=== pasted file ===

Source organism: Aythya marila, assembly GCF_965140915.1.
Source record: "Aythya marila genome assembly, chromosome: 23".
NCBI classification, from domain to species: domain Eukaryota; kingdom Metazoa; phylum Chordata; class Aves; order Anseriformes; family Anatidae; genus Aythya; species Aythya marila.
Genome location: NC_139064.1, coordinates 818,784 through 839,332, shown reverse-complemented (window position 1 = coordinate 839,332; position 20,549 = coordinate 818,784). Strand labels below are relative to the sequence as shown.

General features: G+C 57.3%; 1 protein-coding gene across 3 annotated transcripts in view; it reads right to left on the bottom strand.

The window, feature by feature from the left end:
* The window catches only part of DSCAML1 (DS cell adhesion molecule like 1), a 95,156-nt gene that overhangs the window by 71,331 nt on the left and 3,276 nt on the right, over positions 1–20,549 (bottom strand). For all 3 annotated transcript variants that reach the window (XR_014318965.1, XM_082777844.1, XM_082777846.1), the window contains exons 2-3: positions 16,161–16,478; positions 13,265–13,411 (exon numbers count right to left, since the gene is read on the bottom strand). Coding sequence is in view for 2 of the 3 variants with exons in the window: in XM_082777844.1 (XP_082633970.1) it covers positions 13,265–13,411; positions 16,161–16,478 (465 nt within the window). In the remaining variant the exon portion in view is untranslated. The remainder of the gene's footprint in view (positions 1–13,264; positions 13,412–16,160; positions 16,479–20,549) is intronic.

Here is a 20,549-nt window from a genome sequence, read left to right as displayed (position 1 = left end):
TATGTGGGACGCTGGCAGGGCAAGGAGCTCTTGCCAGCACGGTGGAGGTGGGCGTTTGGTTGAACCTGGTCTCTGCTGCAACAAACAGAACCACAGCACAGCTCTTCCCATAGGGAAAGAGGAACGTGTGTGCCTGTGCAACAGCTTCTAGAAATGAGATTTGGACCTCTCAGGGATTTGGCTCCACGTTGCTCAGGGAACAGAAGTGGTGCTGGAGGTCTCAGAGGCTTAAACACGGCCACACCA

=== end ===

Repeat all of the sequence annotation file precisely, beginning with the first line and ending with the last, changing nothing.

Source organism: Aythya marila, assembly GCF_965140915.1.
Source record: "Aythya marila genome assembly, chromosome: 23".
NCBI classification, from domain to species: domain Eukaryota; kingdom Metazoa; phylum Chordata; class Aves; order Anseriformes; family Anatidae; genus Aythya; species Aythya marila.
Genome location: NC_139064.1, coordinates 818,784 through 839,332, shown reverse-complemented (window position 1 = coordinate 839,332; position 20,549 = coordinate 818,784). Strand labels below are relative to the sequence as shown.

General features: G+C 57.3%; 1 protein-coding gene across 3 annotated transcripts in view; it reads right to left on the bottom strand.

The window, feature by feature from the left end:
* The window catches only part of DSCAML1 (DS cell adhesion molecule like 1), a 95,156-nt gene that overhangs the window by 71,331 nt on the left and 3,276 nt on the right, over positions 1–20,549 (bottom strand). For all 3 annotated transcript variants that reach the window (XR_014318965.1, XM_082777844.1, XM_082777846.1), the window contains exons 2-3: positions 16,161–16,478; positions 13,265–13,411 (exon numbers count right to left, since the gene is read on the bottom strand). Coding sequence is in view for 2 of the 3 variants with exons in the window: in XM_082777844.1 (XP_082633970.1) it covers positions 13,265–13,411; positions 16,161–16,478 (465 nt within the window). In the remaining variant the exon portion in view is untranslated. The remainder of the gene's footprint in view (positions 1–13,264; positions 13,412–16,160; positions 16,479–20,549) is intronic.

Here is a 20,549-nt window from a genome sequence, read left to right as displayed (position 1 = left end):
TATGTGGGACGCTGGCAGGGCAAGGAGCTCTTGCCAGCACGGTGGAGGTGGGCGTTTGGTTGAACCTGGTCTCTGCTGCAACAAACAGAACCACAGCACAGCTCTTCCCATAGGGAAAGAGGAACGTGTGTGCCTGTGCAACAGCTTCTAGAAATGAGATTTGGACCTCTCAGGGATTTGGCTCCACGTTGCTCAGGGAACAGAAGTGGTGCTGGAGGTCTCAGAGGCTTAAACACGGCCACACCA